The Bank of England has raised interest rates by a further quarter percentage following a surprise hike in inflation on Thursday.
This is now the eleventh successive rise for interest rates which now stands at 4.25% which comes after the US has seen financial turmoil after the Swiss investment bank Credit Suisse hit hard times.
Seven out of the nine monetary policy committee (MPC) members had voted for the 25 basis point increase.
The minutes said that the Bank’s Financial Policy Committee had “judged that the UK banking system maintained robust capital and strong liquidity positions, and was well placed to continue supporting the economy in a wide range of economic scenarios, including in a period of higher interest rates. The FPC’s assessment was that the UK banking system remained resilient.”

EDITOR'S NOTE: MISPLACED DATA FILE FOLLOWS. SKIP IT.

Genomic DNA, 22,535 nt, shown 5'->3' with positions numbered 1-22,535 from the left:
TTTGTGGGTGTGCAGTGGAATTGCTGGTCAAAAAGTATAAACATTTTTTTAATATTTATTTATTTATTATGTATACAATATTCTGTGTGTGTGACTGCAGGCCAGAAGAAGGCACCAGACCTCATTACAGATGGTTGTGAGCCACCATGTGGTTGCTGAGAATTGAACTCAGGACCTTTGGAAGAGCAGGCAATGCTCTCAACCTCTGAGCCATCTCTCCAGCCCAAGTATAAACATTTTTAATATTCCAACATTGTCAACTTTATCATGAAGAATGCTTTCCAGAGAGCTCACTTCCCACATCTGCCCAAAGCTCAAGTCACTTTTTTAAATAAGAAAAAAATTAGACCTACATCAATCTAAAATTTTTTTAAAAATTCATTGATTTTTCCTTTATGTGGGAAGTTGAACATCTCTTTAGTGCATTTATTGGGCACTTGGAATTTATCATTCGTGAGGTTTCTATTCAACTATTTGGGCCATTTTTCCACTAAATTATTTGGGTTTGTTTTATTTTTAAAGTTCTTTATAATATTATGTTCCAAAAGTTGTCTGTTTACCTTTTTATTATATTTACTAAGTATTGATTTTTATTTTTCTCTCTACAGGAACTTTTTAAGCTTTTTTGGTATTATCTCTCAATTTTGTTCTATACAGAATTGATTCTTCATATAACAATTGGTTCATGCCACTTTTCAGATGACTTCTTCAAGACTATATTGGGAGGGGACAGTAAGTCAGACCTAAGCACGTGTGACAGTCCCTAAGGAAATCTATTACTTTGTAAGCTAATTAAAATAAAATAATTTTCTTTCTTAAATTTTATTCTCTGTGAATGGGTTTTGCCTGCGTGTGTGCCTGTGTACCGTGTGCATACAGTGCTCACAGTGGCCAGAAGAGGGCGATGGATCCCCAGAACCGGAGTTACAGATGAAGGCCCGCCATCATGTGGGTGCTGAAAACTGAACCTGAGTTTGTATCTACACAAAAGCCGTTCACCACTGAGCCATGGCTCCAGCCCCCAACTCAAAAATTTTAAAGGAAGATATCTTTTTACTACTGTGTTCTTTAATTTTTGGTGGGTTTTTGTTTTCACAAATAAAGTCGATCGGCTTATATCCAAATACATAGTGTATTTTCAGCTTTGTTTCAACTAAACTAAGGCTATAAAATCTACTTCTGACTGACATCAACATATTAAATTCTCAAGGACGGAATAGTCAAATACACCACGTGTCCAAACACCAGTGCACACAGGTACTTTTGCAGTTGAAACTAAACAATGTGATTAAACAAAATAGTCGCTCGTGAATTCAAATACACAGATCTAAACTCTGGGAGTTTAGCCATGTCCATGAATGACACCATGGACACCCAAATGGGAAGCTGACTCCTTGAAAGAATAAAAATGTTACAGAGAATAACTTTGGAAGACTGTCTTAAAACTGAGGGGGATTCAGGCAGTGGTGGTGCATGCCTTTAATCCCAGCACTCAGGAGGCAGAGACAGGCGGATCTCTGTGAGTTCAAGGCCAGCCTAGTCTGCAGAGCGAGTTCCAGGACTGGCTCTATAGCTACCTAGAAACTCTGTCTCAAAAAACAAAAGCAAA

The committee explained why the seven members of the MPC voted for higher rates, saying, “headline CPI inflation had surprised significantly on the upside and the near-term path of GDP was likely to be somewhat stronger than expected previously.”
Swati Dhingra and Silvana Tenreyro who are two members said, “the current setting of Bank Rate would be likely to reduce inflation to well below target in the medium term.”
Inflation is set to come back down this year even though there has been an increase in Consumer Prices Index (CPI) inflation in February to 10.4% from 10.1% in January which driven by food and drink prices surging to an all-time high.
The Bank of England said, “CPI increased unexpectedly in the latest release, but it remains likely to fall sharply over the rest of the year.
The MPC said, “The economy has been subject to a sequence of very large and overlapping shocks.
“Monetary policy will ensure that, as the adjustment to these shocks continues, CPI inflation will return to the 2% target sustainably in the medium term.”
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